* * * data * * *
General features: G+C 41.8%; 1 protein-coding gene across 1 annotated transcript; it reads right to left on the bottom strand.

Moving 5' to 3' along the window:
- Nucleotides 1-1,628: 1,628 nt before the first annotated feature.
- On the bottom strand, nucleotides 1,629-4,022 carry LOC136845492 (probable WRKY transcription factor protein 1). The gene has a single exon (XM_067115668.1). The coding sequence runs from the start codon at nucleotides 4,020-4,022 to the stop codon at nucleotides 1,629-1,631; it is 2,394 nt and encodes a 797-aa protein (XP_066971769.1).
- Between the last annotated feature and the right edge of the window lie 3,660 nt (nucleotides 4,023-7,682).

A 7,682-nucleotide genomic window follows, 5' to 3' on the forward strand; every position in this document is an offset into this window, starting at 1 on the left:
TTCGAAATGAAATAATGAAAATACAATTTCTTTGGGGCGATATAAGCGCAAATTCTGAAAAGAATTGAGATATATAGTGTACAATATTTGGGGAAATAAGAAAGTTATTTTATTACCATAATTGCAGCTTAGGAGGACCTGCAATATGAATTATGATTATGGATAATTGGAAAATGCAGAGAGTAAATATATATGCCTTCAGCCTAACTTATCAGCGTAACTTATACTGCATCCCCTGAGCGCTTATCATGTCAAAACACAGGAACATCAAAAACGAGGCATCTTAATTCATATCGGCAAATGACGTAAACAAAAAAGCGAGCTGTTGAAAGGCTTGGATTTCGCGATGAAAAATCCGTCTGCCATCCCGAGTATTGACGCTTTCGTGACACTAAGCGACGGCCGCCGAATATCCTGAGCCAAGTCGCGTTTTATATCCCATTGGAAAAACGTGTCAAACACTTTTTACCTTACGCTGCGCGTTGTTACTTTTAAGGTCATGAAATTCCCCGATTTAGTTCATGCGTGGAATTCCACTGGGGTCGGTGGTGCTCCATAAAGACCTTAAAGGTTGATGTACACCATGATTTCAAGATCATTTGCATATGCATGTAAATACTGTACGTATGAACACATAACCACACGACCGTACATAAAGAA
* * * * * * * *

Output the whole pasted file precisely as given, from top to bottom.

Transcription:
General features: G+C 41.8%; 1 protein-coding gene across 1 annotated transcript; it reads right to left on the bottom strand.

Moving 5' to 3' along the window:
- Nucleotides 1-1,628: 1,628 nt before the first annotated feature.
- On the bottom strand, nucleotides 1,629-4,022 carry LOC136845492 (probable WRKY transcription factor protein 1). The gene has a single exon (XM_067115668.1). The coding sequence runs from the start codon at nucleotides 4,020-4,022 to the stop codon at nucleotides 1,629-1,631; it is 2,394 nt and encodes a 797-aa protein (XP_066971769.1).
- Between the last annotated feature and the right edge of the window lie 3,660 nt (nucleotides 4,023-7,682).

A 7,682-nucleotide genomic window follows, 5' to 3' on the forward strand; every position in this document is an offset into this window, starting at 1 on the left:
TTCGAAATGAAATAATGAAAATACAATTTCTTTGGGGCGATATAAGCGCAAATTCTGAAAAGAATTGAGATATATAGTGTACAATATTTGGGGAAATAAGAAAGTTATTTTATTACCATAATTGCAGCTTAGGAGGACCTGCAATATGAATTATGATTATGGATAATTGGAAAATGCAGAGAGTAAATATATATGCCTTCAGCCTAACTTATCAGCGTAACTTATACTGCATCCCCTGAGCGCTTATCATGTCAAAACACAGGAACATCAAAAACGAGGCATCTTAATTCATATCGGCAAATGACGTAAACAAAAAAGCGAGCTGTTGAAAGGCTTGGATTTCGCGATGAAAAATCCGTCTGCCATCCCGAGTATTGACGCTTTCGTGACACTAAGCGACGGCCGCCGAATATCCTGAGCCAAGTCGCGTTTTATATCCCATTGGAAAAACGTGTCAAACACTTTTTACCTTACGCTGCGCGTTGTTACTTTTAAGGTCATGAAATTCCCCGATTTAGTTCATGCGTGGAATTCCACTGGGGTCGGTGGTGCTCCATAAAGACCTTAAAGGTTGATGTACACCATGATTTCAAGATCATTTGCATATGCATGTAAATACTGTACGTATGAACACATAACCACACGACCGTACATAAAGAA